Camel's line-up in 1975.

The sweetness of the song is also enriched by a good deal of humour, some acid sounds and a creative drumming, so that I always considered this song as kind of an anthology of prog rock main characters. Even so, "Rhayader Goes to Town" has its own distinctive style and is a quintessential Camel song, that's to say fresh, tasty, pure music juice!

Wednesday, 24 July 2013

Poseidon's Creation (Eloy, 1977)

Beyond its grandeur and its bombastic arrangements, this track reserves many good surprises and emotions. First of all, the usual Floydian (and not only) inspiration is melted with other significant progressive styles, giving to the whole song a full and round sound. Then, I appreciate very much the chenges of tempo, with speedy progessions flowing into relaxing and liquid largos.

The impressive cover for "Ocean" by Wojtek Siudmak.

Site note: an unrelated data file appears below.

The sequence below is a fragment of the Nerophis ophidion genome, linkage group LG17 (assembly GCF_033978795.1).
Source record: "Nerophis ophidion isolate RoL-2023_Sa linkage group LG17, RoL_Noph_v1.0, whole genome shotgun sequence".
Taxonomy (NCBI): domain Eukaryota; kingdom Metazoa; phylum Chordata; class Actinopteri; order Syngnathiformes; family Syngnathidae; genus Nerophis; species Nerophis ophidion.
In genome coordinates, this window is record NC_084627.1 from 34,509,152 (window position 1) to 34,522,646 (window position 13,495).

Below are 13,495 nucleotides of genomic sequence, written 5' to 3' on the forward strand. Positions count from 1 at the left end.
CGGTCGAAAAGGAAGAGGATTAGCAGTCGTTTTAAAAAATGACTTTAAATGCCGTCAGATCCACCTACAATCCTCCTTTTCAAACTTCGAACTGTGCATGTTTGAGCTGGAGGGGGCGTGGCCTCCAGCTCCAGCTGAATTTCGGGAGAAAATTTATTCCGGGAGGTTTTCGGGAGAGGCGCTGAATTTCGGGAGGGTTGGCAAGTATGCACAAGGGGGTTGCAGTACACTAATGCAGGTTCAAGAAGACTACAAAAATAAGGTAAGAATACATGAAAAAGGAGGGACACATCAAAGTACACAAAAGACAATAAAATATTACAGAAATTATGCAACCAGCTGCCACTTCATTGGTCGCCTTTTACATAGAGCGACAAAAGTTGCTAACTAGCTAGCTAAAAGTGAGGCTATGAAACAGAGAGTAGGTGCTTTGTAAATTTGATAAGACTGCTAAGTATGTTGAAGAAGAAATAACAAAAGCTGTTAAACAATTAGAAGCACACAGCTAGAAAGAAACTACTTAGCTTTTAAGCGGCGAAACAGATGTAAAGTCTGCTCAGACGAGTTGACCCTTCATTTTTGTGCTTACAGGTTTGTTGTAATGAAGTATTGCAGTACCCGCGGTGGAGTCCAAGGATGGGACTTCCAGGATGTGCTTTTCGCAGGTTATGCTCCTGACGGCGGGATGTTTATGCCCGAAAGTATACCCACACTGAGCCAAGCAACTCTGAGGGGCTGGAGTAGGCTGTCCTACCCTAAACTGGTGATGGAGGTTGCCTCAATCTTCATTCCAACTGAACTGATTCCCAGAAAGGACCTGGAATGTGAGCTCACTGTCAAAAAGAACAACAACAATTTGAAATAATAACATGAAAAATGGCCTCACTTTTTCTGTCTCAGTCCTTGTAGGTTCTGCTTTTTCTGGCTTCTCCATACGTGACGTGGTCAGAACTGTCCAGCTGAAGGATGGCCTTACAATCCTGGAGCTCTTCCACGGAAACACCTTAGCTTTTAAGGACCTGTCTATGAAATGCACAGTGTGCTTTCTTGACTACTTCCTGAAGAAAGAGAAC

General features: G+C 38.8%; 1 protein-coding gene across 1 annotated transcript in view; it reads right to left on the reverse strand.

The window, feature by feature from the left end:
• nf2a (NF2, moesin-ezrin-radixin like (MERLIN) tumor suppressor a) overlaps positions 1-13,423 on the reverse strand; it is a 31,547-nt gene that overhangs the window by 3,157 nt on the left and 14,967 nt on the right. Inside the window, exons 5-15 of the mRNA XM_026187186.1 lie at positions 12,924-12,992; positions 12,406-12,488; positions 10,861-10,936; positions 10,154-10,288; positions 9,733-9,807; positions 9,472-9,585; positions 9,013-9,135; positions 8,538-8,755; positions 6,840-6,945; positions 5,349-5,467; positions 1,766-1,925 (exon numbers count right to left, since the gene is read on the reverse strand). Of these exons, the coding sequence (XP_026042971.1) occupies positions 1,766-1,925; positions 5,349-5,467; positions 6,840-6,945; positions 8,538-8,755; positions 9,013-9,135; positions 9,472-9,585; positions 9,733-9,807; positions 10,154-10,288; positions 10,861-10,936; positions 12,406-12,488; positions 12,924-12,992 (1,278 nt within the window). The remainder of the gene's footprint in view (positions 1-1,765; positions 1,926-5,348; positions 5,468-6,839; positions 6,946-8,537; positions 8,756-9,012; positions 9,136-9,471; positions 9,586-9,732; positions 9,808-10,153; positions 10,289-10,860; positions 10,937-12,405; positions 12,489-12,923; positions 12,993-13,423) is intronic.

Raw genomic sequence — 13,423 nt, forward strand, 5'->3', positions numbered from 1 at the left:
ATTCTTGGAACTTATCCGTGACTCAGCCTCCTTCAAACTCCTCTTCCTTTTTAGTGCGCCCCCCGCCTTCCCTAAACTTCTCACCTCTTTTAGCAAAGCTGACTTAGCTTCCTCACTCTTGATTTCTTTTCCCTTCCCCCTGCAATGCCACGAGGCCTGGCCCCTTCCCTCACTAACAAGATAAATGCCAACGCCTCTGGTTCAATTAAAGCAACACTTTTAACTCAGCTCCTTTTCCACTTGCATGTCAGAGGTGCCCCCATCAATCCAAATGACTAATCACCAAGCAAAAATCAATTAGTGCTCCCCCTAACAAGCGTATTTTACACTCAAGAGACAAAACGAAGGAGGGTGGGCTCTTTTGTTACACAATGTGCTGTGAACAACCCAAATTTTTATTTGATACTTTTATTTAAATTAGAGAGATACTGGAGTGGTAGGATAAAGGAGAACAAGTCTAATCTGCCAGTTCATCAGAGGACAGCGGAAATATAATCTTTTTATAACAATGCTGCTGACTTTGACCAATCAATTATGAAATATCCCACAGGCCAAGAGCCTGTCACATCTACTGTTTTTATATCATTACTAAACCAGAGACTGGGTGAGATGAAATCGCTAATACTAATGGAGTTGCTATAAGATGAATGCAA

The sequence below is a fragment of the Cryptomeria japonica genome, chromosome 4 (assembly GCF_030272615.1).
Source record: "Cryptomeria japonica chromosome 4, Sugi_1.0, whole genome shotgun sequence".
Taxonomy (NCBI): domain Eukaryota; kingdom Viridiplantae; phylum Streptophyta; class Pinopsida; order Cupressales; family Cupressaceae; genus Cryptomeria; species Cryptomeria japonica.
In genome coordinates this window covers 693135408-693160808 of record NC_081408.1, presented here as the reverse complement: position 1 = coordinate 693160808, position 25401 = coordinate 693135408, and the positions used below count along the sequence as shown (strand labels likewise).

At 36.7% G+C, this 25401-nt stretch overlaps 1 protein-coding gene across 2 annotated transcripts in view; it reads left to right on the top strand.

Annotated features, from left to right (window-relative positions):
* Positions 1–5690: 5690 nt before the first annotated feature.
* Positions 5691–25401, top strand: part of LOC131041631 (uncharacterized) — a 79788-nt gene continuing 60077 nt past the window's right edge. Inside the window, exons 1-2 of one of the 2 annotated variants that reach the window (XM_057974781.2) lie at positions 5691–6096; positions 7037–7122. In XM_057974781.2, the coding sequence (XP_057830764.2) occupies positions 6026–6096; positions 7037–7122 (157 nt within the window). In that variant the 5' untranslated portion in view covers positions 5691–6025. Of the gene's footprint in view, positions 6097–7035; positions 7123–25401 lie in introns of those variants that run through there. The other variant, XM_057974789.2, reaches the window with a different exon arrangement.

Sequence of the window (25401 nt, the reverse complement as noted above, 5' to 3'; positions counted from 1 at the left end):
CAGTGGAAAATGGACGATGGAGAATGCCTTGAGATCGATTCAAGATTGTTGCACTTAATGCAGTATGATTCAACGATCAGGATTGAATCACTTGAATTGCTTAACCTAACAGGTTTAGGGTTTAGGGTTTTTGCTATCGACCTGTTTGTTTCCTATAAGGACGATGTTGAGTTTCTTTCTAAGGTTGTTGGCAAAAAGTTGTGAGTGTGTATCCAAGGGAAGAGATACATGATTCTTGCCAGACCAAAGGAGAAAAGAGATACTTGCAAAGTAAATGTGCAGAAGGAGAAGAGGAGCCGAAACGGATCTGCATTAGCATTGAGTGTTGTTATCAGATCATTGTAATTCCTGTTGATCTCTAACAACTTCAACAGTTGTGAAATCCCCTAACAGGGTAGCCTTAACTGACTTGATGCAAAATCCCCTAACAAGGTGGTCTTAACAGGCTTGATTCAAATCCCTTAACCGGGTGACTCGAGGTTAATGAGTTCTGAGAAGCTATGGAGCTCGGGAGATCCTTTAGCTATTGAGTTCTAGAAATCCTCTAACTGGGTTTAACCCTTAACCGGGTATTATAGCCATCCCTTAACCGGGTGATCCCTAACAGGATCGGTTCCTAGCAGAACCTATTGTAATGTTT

The sung part of the song's like a ballad, a slightly acid one, followed by a long instrumental coda, maybe the best section of the track, with original musical solutions and a suggestive drum background, with the final choral line in the 70s mood. The whole song hasn't lost its charms today and almost represents a bridge between the classic prog years and the neo-prog era, and the album "Ocean" is a landmark in Eloy's discography, as the recent "Ocean 2" definitely proves.

Sunday, 21 July 2013

The Great Nothing (Spock's Beard, 2000)

This long suite (more than 27 minutes) is a peak in Spock Beard's career, IMHO and comes from one of their best albums, "V", obviously the fifth in the band's catalogue. It comprises six movements ("From Nowhere", "One Note", "Come up Breathing", "Submerged", "Missed Your Calling" and "The Great Nothing") and I couldn't say wich is the best one. All melodies are good, there's a perpetual change in arrangements, instrumentations, tempos, moods and a well structured architecture, too. The instrumental passages and the sung themes are always pleasant, but never trivial.

Spock's Beard: their line up for "V" (2000).